Trying to be a man of the people, Mayor Booker, an irrepressible tweeter, then broadcast, "All grants of Zuckerberg $ have been made public. New grant announcements coming in September."In response, a reporter who doubles as a writer for Blue Jersey as well as a publicity person for the ACLU, started a twitter campaign. Readers are urged to "Contact Mayor Cory Booker in a medium you know he'll listen. Tweet@CoryBooker right now with this message: Update the public on Zuckerberg's gift. Please release all records on the Facebook emails; the public has a right to know."

Let's unpack this a bit. Why, after all, would the Secondary Parent Council, dedicated to the improvement of Newark public schools, peck away at a mayor whom, by all accounts, shares the same goal? It can’t be about the $100 million: that’s a mere 12% of Newark’s annual school budget.

In fact, the SPC is a spoke of an umbrella group called the Coalition for Effective Newark Public Schools, which includes the Newark Teachers Union, the Newark Supervisors and Administrators union, Abbott Leadership Institute, the NAACP-Newark Chapter, and the Education Law Center. The group has produced a five-point plan to improve Newark schools that incorporates a couple of reformy elements like teacher accountability while blowing raspberries at the "top down" initiatives like continued State control and the failed attempt to place experimental schools within the dismal Barringer High School. (At Barringer in 2010 only 26% of juniors and seniors were able to pass the high school standardized test, which is an 8th grade level assessment.)

So here's what's weird: you'd think that parent groups like SPC would be big fans of elements of ed reform like school choice and charter schools and vouchers. But this group in particular is so tied to teacher union politics that its absorbed the patina of anti-reform fervor, the fear that expanded school choice leave even more kids in the lurch. That parent power gets linked to teacher union power, and then conflated again with stalwart champions of justice like the ACLU and the NAACP.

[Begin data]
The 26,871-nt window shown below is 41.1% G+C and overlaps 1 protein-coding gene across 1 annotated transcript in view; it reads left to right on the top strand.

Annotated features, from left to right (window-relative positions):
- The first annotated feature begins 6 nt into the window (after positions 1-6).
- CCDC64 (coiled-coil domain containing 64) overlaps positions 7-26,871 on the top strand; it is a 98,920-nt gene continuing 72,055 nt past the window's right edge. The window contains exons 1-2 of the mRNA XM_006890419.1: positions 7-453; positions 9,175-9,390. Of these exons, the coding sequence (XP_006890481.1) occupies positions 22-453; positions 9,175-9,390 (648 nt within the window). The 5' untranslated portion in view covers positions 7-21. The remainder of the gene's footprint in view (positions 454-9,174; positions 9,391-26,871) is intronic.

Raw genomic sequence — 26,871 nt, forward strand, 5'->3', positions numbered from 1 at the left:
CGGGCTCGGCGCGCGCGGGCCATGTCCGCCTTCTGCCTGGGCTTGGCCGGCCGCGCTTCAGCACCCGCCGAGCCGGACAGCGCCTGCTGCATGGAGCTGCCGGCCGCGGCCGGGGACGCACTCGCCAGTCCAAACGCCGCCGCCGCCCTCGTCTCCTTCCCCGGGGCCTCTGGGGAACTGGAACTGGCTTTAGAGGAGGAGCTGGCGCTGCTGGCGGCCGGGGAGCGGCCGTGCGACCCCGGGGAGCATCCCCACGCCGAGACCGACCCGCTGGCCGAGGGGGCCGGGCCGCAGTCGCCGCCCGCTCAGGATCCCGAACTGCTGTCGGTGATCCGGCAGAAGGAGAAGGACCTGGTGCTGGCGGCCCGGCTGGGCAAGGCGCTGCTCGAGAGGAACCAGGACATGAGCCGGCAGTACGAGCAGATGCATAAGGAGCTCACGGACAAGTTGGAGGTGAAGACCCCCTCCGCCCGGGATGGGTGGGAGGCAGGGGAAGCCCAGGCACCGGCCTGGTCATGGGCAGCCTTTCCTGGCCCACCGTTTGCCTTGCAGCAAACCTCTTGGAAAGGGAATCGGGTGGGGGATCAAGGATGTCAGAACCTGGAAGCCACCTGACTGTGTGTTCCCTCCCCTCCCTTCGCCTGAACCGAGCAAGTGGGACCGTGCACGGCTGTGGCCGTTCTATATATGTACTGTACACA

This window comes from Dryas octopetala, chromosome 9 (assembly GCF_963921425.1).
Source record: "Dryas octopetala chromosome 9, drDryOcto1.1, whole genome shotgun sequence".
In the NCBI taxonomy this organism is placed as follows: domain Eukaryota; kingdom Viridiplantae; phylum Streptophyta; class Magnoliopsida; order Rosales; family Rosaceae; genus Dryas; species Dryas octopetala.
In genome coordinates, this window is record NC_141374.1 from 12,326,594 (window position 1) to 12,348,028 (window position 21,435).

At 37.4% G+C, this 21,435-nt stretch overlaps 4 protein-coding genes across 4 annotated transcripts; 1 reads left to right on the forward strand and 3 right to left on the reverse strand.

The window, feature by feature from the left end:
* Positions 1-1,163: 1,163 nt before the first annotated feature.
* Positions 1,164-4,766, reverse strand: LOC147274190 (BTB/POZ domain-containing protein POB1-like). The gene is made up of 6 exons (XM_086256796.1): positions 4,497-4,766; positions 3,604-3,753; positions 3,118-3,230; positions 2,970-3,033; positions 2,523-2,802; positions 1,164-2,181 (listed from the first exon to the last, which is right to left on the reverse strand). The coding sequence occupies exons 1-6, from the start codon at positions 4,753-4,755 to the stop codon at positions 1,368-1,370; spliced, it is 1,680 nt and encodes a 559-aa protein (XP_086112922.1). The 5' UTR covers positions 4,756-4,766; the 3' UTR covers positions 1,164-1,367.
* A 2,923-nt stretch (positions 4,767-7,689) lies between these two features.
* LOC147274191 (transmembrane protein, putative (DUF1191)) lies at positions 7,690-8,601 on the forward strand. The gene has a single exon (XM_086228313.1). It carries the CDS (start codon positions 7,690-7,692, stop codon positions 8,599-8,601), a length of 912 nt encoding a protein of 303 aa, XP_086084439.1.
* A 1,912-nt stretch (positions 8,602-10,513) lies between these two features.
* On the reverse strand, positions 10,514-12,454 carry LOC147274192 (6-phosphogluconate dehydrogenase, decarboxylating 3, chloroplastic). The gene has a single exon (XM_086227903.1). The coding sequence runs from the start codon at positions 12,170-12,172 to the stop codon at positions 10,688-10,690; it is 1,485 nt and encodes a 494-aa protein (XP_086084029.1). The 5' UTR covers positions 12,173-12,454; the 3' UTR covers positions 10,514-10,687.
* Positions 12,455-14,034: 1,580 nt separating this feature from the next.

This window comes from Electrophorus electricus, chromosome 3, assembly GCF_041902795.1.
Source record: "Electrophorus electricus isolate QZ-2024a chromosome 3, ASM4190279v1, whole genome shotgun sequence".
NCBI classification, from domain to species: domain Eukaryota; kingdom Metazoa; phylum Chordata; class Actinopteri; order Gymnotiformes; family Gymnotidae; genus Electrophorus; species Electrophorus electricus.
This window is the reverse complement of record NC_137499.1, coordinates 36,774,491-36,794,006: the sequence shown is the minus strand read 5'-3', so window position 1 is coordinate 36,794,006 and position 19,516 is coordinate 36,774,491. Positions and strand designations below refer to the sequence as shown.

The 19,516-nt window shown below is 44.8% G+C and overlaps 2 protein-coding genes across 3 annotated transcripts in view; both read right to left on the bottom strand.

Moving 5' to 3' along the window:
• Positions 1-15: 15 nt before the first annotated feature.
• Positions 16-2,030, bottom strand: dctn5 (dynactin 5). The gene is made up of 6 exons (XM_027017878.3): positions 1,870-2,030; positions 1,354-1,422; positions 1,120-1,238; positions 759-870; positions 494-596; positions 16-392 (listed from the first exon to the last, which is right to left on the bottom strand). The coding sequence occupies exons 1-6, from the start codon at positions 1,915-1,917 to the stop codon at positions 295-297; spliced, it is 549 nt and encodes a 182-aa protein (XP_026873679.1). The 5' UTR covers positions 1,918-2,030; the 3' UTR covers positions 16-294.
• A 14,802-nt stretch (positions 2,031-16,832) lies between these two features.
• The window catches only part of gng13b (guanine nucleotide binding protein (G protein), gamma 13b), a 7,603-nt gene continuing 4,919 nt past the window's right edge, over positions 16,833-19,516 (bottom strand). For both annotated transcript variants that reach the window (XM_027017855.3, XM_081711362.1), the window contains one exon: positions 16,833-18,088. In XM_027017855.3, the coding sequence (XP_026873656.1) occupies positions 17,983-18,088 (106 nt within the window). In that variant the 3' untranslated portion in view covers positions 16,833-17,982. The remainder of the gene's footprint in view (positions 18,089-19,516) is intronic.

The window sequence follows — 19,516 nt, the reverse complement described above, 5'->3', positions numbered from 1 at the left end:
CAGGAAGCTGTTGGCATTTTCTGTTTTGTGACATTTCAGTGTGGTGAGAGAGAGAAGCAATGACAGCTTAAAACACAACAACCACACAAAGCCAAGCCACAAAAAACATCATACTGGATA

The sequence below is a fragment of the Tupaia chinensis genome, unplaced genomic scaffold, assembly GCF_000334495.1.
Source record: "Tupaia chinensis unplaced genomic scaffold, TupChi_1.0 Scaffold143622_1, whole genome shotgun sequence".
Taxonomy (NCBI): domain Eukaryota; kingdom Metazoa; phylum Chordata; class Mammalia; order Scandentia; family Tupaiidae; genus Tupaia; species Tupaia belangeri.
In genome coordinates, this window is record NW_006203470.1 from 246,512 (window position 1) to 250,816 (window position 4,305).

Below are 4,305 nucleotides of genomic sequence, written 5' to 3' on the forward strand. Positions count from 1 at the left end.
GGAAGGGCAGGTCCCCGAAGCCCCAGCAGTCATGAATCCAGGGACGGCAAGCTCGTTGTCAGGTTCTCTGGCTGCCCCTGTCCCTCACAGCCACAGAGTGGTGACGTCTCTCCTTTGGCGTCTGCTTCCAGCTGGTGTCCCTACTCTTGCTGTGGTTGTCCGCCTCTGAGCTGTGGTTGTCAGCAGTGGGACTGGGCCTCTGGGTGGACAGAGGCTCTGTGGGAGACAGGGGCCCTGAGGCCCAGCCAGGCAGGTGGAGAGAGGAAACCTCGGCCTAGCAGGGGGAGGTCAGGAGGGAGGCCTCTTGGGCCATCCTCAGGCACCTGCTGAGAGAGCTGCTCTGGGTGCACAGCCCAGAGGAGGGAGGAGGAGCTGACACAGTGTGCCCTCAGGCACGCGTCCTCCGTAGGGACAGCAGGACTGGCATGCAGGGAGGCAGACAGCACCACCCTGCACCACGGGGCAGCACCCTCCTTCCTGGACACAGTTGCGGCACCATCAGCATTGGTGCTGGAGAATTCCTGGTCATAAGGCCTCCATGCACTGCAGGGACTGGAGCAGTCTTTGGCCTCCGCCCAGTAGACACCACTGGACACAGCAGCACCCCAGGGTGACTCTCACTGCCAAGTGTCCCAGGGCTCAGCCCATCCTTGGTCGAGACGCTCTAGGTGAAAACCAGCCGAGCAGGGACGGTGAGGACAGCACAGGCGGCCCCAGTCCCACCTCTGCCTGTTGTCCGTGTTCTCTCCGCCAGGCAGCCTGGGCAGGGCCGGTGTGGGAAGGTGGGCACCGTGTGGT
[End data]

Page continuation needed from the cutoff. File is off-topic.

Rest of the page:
It's as if school choice, specifically charter school expansion, has become the whipping boy for all things threatening to advocates of traditional public schools. (Here's the Newark Teacher Union President Joseph Del Grosso back in 2008 in EdWeek: "The mayor [Booker] is interested in charter schools because he doesn't have a clue how to fix education.") And until that resistance weakens we'll spend time and resources on frivolous law suits."

Joel Klein, former Chancellor for the NYC schools, has a great piece this week in Reuters (actually a book review) that gets to the heart of this conundrum:

The unions know that parents are the only force they can’t beat and, as a result, they’ve done an incredible job over the past couple of decades cultivating them as allies. But, increasingly, parents — especially those in high-poverty communities — are coming to understand that it’s their kids who are bearing the brunt of the current union-driven, adults-first focus of public education.

If Newark's parents are represented by SPC then we've got a long way to go.